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of reproach could sully it. In the midst of the rejoicings at his brother's coronation, he was seized with a fatal attack of small-pox. Soon afterwards, his eldest sister, Mary, Princess of Orange, was carried off by the same complaint. She left one young son, named William, who became very famous in our history.

Charles the Second was a graceful, well-bred man, his conversation very witty and sensible, his manners so lively and engaging, that they pleased every one. The nation was wild with joy at the restoration of its ancient government. One way in which this feeling showed itself, was by taking the body of Cromwell out of his grave, and hanging it on a gibbet at Tyburn, after which it was thrown into a hole beneath the gallows. This unworthy deed of revenge was committed by order of the parliament; but it was even more disgraceful, that Charles should command the body of the heroic Blake to be disentombed from its honoured restingplace in Westminster Abbey, that it might be interred amongst the undistinguished dead in the neighbouring churchyard.

It was too soon seen that Charles the Second could not admire any man merely for having served his country well; for he cared not at all for the honour of England, or for anything but his own ease and pleasure. If he might but lead an idle, merry life, he was satisfied. He would give no attention to the business of the state, but surrounded himself with dissolute companions, elegant men and beautiful women, who were some of the most profligate characters that have ever disgraced a court. He had



married Catherine of Portugal, a sensible and amiable princess; but he utterly neglected her, and squandered the large marriage-portion she had brought him on the companions of his vicious pleasures.

Charles was not unmerciful; he took no stern vengeance on the men who had murdered his father, and had forced him to spend so many years in exile and penury. Eleven only of those who had sat in judgment on Charles the First, or assisted in his death, were executed, all of them glorying in their deed to the last. But the king showed little gratitude to the men who had suffered for his father and himself. Many a brave man who had spent all his goods, and shed his blood in the service of Charles the First, was left destitute of a home or a meal, while the king lavished money and rewards on the courtiers who amused him. The evil example of the court spread downwards, and affected all classes of the people; they were weary of the restraints which their puritan governors had imposed even on their innocent pleasures, and now they ran into the opposite extreme of riot and intemperance.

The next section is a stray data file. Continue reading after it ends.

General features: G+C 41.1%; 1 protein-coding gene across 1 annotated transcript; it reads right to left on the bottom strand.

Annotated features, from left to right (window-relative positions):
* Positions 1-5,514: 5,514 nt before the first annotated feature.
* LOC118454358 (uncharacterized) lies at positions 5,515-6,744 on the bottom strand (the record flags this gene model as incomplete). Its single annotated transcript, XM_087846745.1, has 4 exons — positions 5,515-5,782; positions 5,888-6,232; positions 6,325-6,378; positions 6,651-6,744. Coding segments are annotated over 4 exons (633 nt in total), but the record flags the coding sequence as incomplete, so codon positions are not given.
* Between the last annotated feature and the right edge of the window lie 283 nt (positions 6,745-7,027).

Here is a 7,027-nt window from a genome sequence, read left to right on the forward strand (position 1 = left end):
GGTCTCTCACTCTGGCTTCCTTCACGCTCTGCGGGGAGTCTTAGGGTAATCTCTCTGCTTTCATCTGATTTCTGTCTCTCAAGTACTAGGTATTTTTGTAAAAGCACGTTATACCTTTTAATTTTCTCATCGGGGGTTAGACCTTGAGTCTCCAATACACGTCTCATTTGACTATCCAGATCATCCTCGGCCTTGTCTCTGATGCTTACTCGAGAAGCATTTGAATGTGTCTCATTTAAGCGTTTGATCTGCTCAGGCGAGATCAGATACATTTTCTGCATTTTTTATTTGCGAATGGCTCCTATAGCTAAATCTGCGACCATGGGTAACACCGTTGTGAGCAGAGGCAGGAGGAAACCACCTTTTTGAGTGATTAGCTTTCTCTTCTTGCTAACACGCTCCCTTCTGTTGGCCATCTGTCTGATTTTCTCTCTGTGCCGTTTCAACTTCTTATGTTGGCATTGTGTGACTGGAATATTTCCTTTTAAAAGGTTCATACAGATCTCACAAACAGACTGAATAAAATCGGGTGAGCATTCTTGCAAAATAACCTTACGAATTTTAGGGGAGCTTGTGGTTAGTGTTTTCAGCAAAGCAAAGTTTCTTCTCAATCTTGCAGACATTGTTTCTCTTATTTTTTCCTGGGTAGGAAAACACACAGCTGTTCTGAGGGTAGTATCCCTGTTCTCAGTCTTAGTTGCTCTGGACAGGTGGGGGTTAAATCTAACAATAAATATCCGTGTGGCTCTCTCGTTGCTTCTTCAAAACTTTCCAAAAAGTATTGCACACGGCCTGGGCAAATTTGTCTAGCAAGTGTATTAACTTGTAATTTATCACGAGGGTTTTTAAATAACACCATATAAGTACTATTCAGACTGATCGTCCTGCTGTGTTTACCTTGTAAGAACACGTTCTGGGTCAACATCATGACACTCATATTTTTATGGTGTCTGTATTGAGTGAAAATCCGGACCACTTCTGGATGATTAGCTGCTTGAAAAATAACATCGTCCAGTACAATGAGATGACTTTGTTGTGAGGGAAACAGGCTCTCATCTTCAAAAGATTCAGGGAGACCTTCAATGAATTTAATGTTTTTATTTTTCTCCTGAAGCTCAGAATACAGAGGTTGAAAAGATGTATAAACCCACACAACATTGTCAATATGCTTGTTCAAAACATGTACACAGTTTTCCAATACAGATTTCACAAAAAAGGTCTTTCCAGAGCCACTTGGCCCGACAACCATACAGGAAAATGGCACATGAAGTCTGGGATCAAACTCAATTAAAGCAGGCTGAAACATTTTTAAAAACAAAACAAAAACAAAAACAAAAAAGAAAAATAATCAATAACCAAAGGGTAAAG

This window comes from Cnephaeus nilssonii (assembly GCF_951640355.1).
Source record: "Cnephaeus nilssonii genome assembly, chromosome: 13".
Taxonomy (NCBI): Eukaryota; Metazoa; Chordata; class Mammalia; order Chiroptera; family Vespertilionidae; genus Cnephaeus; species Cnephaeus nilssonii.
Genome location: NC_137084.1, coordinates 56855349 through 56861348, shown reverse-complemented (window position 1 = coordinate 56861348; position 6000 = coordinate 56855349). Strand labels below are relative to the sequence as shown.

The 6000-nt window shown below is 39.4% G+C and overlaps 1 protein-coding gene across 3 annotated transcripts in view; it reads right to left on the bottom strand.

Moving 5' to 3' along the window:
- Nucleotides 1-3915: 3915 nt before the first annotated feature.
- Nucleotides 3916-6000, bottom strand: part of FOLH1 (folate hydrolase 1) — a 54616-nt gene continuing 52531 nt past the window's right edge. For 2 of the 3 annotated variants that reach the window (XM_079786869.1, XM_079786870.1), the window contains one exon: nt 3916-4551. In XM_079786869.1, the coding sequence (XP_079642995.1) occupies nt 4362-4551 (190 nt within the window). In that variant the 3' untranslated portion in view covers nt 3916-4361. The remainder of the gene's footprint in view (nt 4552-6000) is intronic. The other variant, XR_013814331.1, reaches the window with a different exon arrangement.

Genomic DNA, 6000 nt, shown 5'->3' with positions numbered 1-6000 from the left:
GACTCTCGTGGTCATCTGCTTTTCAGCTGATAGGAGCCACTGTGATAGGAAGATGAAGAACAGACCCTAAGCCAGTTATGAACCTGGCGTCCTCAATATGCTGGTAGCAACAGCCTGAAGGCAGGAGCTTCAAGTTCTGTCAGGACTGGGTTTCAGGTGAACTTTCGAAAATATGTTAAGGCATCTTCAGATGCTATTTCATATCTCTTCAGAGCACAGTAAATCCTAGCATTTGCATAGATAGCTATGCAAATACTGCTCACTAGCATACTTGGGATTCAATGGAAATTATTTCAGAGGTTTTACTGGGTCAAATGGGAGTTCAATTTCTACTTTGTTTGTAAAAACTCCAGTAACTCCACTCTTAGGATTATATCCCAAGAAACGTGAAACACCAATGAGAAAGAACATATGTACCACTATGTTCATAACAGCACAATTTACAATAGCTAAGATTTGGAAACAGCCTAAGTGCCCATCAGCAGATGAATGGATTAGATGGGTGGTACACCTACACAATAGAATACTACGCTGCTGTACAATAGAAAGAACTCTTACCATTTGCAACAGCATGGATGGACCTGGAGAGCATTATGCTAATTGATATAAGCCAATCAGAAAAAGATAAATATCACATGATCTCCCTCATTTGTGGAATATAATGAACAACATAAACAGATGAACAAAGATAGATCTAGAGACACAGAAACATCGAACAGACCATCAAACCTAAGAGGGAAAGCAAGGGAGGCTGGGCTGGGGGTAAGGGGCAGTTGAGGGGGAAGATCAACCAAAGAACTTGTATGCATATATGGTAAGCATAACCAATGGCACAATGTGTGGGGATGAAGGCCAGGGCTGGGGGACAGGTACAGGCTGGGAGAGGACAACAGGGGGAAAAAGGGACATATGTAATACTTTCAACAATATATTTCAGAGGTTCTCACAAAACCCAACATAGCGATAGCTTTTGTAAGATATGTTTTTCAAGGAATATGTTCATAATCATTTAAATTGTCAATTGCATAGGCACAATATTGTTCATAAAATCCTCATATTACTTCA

REIGN OF CHARLES II.-(continued).


(From 1660 to 1667.)

NOTWITHSTANDING the careless indolence of the king, it seemed at first that England would enjoy good government under his reign. Clarendon, and

other upright men who had followed him in his exile, were promoted to chief offices in the state. The great and good Sir Matthew Hale, who had been too honest a judge to please Cromwell, was now made one of the principal judges, and afterwards chief justice.

The bishops and clergy who had been deprived of their offices were restored to them, and it was hoped, at first, that some plan might be formed by which the Churchmen and the Presbyterians could agree together, so as to form one church. But the Presbyterians wanted too many changes, and the Churchmen were not very willing to make any; and in the second year after the king's return, an act of parliament was passed, which required that every clergyman who had a parish should be ordained by a bishop, and use the Book of Common Prayer.